To further elucidate the potential functions of lncRNAs and find out their target genes in the cell pairs of the present study, a co-expression network of DEmRNA/DElncRNA was constructed. XIST was associated with 3 mRNAs (POF1B, CSH1 and CLMN). The gene encoding POF1B was critical for ovarian function (37). However, its impact was also confirmed in the regulation of cell adhesion in human intestinal cell lines (38). CLMN has been shown to regulate the cell cycle in a report involving neuroblastoma cells (39). Therefore, we hypothesized that the co-repression of XIST and POF1B and CLMN was involved in the molecular mechanisms of ATP5J in CRC cells, which will be confirmed by further cell line experiments in future studies.

In conclusion, the present study determined the expression profiles of mRNAs and lncRNAs in CRC cells overexpressing/underexpressing ATP5J. According to bioinformatics analyses, AKT2 and XIST expression was identified as a potential biomarker participating in the effect of ATP5J in CRC, which in turn was associated with cell migration and 5-FU resistance. Further research is necessary to confirm this hypothesis.


This study represents partial fulfillment of the requirements for a Master degree for Dr Bingjun Bai.


[1] Funding

This study was supported by the National Natural Science Foundation of China (grant no. 81272681) and the Medical and Health Science and Technology Foundation of Zhejiang Province (grant no. 2017 KY593).

[2] Availability of data and materials

The datasets analyzed during the current study are not publicly available as they will be used in our further studies, but they are available from the corresponding author on reasonable request.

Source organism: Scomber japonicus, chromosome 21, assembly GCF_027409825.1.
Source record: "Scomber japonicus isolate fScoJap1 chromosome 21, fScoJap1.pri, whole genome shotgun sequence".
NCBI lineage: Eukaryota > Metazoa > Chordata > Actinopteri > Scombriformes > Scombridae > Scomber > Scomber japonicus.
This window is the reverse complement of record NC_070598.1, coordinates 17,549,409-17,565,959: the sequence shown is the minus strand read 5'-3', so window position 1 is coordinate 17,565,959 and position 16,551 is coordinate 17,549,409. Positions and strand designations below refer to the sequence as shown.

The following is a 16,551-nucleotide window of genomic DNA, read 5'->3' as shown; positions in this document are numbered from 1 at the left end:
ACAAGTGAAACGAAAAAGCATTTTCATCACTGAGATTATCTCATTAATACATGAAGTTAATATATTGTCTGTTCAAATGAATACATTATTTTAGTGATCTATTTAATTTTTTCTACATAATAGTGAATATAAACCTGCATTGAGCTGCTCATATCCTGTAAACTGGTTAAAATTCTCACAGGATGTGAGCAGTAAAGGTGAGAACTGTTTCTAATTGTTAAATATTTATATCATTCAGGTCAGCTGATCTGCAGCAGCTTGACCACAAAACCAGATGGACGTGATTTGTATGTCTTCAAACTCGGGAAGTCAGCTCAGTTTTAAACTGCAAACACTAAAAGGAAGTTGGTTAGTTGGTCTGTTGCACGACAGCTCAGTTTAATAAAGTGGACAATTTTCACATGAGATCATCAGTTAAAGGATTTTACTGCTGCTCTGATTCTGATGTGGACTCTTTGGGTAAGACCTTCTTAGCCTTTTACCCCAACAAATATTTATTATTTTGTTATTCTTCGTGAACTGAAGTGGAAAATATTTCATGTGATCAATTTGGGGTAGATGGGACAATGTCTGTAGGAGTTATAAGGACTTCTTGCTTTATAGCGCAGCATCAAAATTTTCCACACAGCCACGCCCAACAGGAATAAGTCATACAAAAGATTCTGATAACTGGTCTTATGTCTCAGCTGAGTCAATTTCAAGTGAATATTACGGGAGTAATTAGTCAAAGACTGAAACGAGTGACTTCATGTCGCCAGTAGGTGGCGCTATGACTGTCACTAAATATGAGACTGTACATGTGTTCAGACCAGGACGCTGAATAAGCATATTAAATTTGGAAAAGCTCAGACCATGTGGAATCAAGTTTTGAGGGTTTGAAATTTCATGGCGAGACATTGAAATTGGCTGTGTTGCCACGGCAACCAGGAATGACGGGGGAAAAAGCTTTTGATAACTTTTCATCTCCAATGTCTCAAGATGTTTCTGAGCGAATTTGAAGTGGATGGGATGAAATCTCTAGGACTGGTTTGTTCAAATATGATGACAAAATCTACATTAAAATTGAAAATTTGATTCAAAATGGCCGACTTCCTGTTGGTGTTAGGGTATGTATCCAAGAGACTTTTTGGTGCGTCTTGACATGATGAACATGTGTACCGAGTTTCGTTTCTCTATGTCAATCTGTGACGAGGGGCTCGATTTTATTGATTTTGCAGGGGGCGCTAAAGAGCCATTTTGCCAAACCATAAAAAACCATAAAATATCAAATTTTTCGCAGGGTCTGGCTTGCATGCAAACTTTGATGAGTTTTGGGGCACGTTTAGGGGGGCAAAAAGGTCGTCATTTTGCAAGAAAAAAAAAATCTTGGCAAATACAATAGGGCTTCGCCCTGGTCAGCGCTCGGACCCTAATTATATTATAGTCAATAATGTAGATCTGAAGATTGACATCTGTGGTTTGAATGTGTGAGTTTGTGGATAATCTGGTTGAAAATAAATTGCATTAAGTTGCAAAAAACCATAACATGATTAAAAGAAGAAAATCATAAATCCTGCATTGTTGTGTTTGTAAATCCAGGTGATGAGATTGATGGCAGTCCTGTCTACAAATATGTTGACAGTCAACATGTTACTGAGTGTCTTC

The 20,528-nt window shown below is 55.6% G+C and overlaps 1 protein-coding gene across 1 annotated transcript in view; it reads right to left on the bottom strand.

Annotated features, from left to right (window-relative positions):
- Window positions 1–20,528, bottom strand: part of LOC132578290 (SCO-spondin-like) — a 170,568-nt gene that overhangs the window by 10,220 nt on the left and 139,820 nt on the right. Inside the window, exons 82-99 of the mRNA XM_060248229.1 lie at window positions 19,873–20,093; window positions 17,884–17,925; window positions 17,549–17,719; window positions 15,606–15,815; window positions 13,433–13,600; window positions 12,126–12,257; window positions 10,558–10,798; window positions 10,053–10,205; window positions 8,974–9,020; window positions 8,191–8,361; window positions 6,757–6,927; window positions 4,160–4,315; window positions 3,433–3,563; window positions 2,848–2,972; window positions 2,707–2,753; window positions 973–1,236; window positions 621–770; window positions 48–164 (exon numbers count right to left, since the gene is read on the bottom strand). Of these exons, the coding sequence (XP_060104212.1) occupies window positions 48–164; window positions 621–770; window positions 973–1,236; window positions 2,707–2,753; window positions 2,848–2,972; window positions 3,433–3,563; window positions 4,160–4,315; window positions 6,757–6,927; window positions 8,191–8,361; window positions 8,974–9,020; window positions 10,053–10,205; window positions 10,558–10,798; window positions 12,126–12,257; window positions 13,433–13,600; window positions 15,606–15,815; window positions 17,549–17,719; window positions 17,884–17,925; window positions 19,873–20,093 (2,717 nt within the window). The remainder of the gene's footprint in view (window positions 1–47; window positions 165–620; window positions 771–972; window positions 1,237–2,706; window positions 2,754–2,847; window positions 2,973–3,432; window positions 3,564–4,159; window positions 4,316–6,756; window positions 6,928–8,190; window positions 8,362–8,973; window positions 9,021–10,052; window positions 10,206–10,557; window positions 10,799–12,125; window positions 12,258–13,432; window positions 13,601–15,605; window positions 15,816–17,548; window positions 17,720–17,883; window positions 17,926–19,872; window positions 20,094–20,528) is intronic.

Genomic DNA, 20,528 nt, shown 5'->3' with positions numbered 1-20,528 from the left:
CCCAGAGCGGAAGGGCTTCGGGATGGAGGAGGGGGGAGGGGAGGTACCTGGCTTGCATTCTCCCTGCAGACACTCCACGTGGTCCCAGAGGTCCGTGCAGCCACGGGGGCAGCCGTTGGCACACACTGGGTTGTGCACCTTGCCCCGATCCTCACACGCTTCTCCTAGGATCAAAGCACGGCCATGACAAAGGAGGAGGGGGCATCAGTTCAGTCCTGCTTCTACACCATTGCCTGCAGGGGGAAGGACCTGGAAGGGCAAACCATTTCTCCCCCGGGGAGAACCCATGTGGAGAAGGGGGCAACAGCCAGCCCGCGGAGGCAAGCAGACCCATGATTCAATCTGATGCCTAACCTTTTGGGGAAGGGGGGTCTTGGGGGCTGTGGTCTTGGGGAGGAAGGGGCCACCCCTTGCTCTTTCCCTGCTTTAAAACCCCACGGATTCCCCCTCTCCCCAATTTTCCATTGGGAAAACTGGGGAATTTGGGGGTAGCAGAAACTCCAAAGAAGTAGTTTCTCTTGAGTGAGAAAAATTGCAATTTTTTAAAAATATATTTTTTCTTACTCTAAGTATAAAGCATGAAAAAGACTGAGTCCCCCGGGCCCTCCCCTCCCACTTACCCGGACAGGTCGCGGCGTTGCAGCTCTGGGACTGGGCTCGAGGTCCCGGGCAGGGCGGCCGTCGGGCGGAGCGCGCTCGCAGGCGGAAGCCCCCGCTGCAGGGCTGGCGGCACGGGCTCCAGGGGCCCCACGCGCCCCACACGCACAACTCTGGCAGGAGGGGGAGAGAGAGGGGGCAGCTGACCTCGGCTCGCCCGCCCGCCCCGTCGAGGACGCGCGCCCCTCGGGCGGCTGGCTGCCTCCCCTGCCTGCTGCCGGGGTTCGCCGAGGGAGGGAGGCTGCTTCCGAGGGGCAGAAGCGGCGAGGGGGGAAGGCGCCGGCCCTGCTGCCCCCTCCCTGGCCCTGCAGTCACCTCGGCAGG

[3] Authors' contributions

Guarantor of integrity of entire study: BJB, BBX, ZYP and HBZ. Study concepts: BJB, BBX, ZYP and HBZ. Study design: BJB, BBX, ZYP and HBZ. Data acquisition: LNS and ZJP. Data analysis/interpretation: LNS and ZJP. Statistical analysis: BJB, BBX, ZYP and HBZ. Manuscript preparation: LNS and ZJP. Manuscript revision/review: BJB, BBX, ZYP and HBZ. Manuscript final version approval: BJB, BBX, ZYP and HBZ.

[4] Ethics approval and consent to participate

Not applicable.

[5] Consent for publication

Not applicable.

[6] Conflicts of interest

All authors listed in the manuscript agree on the content of the and this submission. The authors declare no conflict of interest.



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Volume 52 Issue 4

Print ISSN: 1019-6439
Online ISSN:1791-2423

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Bai B, Xie B, Pan Z, Shan L, Zhao J and Zhu H: Identification of candidate genes and long non-coding RNAs associated with the effect of ATP5J in colorectal cancer. Int J Oncol 52: 1129-1138, 2018
Bai, B., Xie, B., Pan, Z., Shan, L., Zhao, J., & Zhu, H. (2018). Identification of candidate genes and long non-coding RNAs associated with the effect of ATP5J in colorectal cancer. International Journal of Oncology, 52, 1129-1138.
Bai, B., Xie, B., Pan, Z., Shan, L., Zhao, J., Zhu, H."Identification of candidate genes and long non-coding RNAs associated with the effect of ATP5J in colorectal cancer". International Journal of Oncology 52.4 (2018): 1129-1138.
Bai, B., Xie, B., Pan, Z., Shan, L., Zhao, J., Zhu, H."Identification of candidate genes and long non-coding RNAs associated with the effect of ATP5J in colorectal cancer". International Journal of Oncology 52, no. 4 (2018): 1129-1138.